The occurrence of leucine-zipper and zinc-finger motifs in the predicted open reading frame suggests that this protein plays a role in the regulation of gene expression in Antibody-associated paraneoplastic cerebellar degeneration.

Differential expression of two types of the neurofibromatosis type 1 (NF1) gene transcripts related to neuronal differentiation.

It is proposed that the differential expression of type I and type II NF1-GRD transcripts might be an 'on/off' switch that regulates the catalytic activity of the NF1 gene product, which plays an important role in the regulation of neuronal differentiation.

Antiserum from a patient with cerebellar degeneration identifies a novel protein in Purkinje cells, cortical neurons, and neuroectodermal tumors

Using a novel antineuronal autoantibody, anti-Nb antibody is identified and characterized antigens present in a subset of neurons in the CNS and in some neuroectodermal tumor lines, which appear to be unique in size and distribution of expression.

Expression of the trk proto-oncogene is restricted to the sensory cranial and spinal ganglia of neural crest origin in mouse development.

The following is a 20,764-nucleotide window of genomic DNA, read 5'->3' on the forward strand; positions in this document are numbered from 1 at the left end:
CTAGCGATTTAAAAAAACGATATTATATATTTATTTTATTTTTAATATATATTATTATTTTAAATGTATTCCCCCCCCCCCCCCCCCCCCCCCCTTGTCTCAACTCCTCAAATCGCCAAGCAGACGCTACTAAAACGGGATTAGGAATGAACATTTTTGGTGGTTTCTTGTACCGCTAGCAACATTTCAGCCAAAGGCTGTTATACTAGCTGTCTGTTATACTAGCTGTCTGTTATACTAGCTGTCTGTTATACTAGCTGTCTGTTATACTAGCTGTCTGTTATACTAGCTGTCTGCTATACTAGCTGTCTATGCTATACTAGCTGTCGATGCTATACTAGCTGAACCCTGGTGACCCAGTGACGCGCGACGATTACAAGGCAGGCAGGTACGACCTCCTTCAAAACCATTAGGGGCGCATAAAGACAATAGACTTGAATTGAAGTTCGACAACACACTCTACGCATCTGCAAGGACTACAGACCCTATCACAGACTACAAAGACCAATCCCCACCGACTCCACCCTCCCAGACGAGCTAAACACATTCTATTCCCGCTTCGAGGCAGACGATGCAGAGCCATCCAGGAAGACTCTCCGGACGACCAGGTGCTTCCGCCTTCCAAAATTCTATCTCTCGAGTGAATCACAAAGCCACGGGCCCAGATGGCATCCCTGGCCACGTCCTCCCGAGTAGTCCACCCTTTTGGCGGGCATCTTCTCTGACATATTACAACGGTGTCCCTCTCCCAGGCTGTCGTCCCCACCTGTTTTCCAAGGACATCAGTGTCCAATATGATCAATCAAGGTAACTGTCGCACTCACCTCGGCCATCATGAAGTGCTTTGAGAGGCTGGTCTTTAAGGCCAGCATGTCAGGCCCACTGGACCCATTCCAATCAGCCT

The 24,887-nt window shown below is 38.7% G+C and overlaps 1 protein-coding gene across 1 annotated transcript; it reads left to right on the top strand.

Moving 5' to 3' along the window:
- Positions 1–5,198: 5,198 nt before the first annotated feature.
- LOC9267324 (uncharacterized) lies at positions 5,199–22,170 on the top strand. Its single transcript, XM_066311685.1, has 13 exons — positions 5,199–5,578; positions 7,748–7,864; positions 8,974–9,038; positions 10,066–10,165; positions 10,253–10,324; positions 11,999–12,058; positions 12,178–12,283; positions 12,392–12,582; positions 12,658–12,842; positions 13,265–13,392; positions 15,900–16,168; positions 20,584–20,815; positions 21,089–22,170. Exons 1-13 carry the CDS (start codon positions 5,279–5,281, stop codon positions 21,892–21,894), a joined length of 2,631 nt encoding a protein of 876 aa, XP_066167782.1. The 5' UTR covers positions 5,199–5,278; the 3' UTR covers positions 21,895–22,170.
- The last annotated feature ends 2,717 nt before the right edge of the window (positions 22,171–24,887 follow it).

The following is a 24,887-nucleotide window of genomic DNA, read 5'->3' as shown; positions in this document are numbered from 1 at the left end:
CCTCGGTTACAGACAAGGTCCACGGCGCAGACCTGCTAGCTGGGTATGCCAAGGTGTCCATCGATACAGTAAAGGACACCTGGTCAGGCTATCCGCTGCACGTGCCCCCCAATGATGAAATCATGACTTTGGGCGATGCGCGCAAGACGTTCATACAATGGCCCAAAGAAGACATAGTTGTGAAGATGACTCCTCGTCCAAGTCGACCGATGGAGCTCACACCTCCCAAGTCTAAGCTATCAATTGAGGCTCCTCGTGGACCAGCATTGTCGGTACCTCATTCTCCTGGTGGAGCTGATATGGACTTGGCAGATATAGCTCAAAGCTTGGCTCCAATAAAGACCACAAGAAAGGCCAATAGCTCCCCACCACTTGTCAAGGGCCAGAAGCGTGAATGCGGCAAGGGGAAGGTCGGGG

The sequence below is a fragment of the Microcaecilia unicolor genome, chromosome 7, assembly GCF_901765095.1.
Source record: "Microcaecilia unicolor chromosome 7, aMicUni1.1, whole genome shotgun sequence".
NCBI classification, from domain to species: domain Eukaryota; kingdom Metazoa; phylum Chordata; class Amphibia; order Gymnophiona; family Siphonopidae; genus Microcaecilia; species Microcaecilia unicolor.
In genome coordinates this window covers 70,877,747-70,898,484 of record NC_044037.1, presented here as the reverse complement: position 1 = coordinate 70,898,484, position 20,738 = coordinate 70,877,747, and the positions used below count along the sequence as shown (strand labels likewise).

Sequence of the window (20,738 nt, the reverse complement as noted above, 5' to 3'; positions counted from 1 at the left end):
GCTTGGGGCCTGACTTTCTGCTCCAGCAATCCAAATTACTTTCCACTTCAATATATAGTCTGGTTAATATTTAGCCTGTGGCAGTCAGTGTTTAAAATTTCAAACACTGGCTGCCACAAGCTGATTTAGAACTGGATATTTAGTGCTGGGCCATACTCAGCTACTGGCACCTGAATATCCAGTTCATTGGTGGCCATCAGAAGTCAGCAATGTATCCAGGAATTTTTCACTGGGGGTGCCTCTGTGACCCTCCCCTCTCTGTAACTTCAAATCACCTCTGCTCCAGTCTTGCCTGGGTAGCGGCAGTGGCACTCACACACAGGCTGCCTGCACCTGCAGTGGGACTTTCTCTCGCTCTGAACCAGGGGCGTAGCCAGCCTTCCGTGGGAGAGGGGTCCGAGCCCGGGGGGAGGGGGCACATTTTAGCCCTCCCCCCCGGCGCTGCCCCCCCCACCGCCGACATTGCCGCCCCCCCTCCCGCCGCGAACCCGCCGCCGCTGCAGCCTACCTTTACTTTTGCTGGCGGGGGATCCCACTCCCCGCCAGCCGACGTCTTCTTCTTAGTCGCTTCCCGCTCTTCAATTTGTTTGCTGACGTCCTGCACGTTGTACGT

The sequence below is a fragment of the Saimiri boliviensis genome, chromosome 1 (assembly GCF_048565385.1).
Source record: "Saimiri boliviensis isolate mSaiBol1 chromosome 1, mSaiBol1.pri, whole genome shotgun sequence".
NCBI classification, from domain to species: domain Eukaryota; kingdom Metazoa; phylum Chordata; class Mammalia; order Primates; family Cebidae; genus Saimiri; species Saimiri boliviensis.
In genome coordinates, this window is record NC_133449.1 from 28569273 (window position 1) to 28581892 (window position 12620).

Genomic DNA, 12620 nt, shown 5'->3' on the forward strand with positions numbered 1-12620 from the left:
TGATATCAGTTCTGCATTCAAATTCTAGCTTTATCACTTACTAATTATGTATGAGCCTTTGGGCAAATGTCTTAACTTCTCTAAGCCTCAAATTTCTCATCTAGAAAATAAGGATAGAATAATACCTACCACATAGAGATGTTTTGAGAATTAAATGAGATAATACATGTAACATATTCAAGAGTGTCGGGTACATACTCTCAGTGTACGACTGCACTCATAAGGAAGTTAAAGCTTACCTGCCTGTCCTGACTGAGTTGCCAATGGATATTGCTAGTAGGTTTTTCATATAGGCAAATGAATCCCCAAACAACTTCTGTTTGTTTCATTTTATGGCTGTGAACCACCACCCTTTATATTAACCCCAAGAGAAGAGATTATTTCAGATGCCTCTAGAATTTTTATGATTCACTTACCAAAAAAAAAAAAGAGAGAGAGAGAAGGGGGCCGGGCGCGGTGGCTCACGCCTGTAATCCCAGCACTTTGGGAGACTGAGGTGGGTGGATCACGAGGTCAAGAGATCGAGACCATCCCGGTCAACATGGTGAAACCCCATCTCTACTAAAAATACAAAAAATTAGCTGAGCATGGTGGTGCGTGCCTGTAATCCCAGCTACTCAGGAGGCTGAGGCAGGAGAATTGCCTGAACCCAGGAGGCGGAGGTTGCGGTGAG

The data show that trk, a gene associated with malignancy in humans, is a specific marker for a set of neural crest-derived sensory neurons, and are consistent with the hypothesis that this proto-oncogene may have an important role in the development or phenotype of the neurons where it is expressed.

Cloning and characterization of a lambert‐eaton myasthenic syndrome antigen

To isolate and characterize the antigens, a human fetal brain expression library with a high‐titer serum from a patient with Lambert‐Eaton myasthenic syndrome resulted in the isolation of a complementary DNA clone encoding an antigen the authors call myastenic syndrome antigen B (MysB).